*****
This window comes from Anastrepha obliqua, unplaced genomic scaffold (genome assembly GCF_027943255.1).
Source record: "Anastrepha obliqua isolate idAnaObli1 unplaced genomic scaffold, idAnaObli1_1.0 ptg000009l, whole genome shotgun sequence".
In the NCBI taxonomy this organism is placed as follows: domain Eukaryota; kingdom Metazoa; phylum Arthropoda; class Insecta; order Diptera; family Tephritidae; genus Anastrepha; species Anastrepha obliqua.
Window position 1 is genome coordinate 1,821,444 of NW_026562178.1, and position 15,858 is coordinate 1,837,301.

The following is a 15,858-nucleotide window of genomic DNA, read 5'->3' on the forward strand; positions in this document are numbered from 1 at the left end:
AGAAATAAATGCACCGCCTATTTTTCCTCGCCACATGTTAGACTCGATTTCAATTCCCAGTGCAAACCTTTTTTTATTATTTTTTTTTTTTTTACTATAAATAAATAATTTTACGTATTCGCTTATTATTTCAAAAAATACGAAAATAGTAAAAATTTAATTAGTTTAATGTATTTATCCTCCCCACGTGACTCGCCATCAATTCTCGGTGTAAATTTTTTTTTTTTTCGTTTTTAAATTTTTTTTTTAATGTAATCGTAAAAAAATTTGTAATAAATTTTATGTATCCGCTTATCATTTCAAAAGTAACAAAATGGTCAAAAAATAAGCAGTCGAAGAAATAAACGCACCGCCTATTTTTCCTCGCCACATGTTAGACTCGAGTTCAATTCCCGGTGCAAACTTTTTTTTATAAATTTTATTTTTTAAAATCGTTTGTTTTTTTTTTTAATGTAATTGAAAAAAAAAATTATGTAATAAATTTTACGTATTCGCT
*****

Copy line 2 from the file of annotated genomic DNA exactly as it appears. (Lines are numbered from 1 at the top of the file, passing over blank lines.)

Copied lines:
Source record: "Anastrepha obliqua isolate idAnaObli1 unplaced genomic scaffold, idAnaObli1_1.0 ptg000009l, whole genome shotgun sequence".